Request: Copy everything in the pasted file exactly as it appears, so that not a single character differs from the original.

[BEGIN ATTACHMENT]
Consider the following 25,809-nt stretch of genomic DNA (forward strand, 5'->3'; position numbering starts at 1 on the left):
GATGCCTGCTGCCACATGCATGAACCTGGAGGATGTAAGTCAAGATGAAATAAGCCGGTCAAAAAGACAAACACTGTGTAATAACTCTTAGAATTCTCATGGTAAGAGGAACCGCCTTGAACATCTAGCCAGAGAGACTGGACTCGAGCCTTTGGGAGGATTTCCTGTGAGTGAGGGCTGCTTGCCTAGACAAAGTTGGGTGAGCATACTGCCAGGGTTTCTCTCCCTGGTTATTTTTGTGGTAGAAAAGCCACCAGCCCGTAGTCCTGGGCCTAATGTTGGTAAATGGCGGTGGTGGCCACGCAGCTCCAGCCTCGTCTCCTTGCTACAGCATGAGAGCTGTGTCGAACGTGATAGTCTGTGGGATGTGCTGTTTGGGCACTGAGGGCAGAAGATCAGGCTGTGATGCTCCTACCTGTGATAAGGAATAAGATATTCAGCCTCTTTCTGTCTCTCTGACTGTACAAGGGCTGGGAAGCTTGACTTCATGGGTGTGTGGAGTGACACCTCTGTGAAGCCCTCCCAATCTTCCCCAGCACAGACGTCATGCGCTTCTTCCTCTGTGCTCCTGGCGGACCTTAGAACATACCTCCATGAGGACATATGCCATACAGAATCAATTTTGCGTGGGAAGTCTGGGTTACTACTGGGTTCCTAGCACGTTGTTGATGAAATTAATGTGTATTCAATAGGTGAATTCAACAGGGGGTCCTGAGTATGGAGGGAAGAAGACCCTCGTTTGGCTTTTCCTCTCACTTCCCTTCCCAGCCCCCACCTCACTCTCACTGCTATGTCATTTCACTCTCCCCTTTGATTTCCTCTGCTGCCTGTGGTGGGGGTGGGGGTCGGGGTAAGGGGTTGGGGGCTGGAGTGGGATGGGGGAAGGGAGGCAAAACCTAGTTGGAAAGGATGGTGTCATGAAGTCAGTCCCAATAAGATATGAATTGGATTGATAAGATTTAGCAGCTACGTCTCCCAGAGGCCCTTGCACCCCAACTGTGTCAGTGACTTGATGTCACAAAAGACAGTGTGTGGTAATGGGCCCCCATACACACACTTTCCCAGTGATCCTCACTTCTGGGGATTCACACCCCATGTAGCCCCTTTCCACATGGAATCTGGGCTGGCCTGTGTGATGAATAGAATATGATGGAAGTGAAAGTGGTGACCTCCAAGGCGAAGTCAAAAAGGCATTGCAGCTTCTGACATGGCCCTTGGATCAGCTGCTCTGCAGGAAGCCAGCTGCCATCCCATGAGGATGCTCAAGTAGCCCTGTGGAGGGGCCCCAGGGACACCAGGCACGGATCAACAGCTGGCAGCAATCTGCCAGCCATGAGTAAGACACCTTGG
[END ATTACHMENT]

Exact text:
Consider the following 25,809-nt stretch of genomic DNA (forward strand, 5'->3'; position numbering starts at 1 on the left):
GATGCCTGCTGCCACATGCATGAACCTGGAGGATGTAAGTCAAGATGAAATAAGCCGGTCAAAAAGACAAACACTGTGTAATAACTCTTAGAATTCTCATGGTAAGAGGAACCGCCTTGAACATCTAGCCAGAGAGACTGGACTCGAGCCTTTGGGAGGATTTCCTGTGAGTGAGGGCTGCTTGCCTAGACAAAGTTGGGTGAGCATACTGCCAGGGTTTCTCTCCCTGGTTATTTTTGTGGTAGAAAAGCCACCAGCCCGTAGTCCTGGGCCTAATGTTGGTAAATGGCGGTGGTGGCCACGCAGCTCCAGCCTCGTCTCCTTGCTACAGCATGAGAGCTGTGTCGAACGTGATAGTCTGTGGGATGTGCTGTTTGGGCACTGAGGGCAGAAGATCAGGCTGTGATGCTCCTACCTGTGATAAGGAATAAGATATTCAGCCTCTTTCTGTCTCTCTGACTGTACAAGGGCTGGGAAGCTTGACTTCATGGGTGTGTGGAGTGACACCTCTGTGAAGCCCTCCCAATCTTCCCCAGCACAGACGTCATGCGCTTCTTCCTCTGTGCTCCTGGCGGACCTTAGAACATACCTCCATGAGGACATATGCCATACAGAATCAATTTTGCGTGGGAAGTCTGGGTTACTACTGGGTTCCTAGCACGTTGTTGATGAAATTAATGTGTATTCAATAGGTGAATTCAACAGGGGGTCCTGAGTATGGAGGGAAGAAGACCCTCGTTTGGCTTTTCCTCTCACTTCCCTTCCCAGCCCCCACCTCACTCTCACTGCTATGTCATTTCACTCTCCCCTTTGATTTCCTCTGCTGCCTGTGGTGGGGGTGGGGGTCGGGGTAAGGGGTTGGGGGCTGGAGTGGGATGGGGGAAGGGAGGCAAAACCTAGTTGGAAAGGATGGTGTCATGAAGTCAGTCCCAATAAGATATGAATTGGATTGATAAGATTTAGCAGCTACGTCTCCCAGAGGCCCTTGCACCCCAACTGTGTCAGTGACTTGATGTCACAAAAGACAGTGTGTGGTAATGGGCCCCCATACACACACTTTCCCAGTGATCCTCACTTCTGGGGATTCACACCCCATGTAGCCCCTTTCCACATGGAATCTGGGCTGGCCTGTGTGATGAATAGAATATGATGGAAGTGAAAGTGGTGACCTCCAAGGCGAAGTCAAAAAGGCATTGCAGCTTCTGACATGGCCCTTGGATCAGCTGCTCTGCAGGAAGCCAGCTGCCATCCCATGAGGATGCTCAAGTAGCCCTGTGGAGGGGCCCCAGGGACACCAGGCACGGATCAACAGCTGGCAGCAATCTGCCAGCCATGAGTAAGACACCTTGG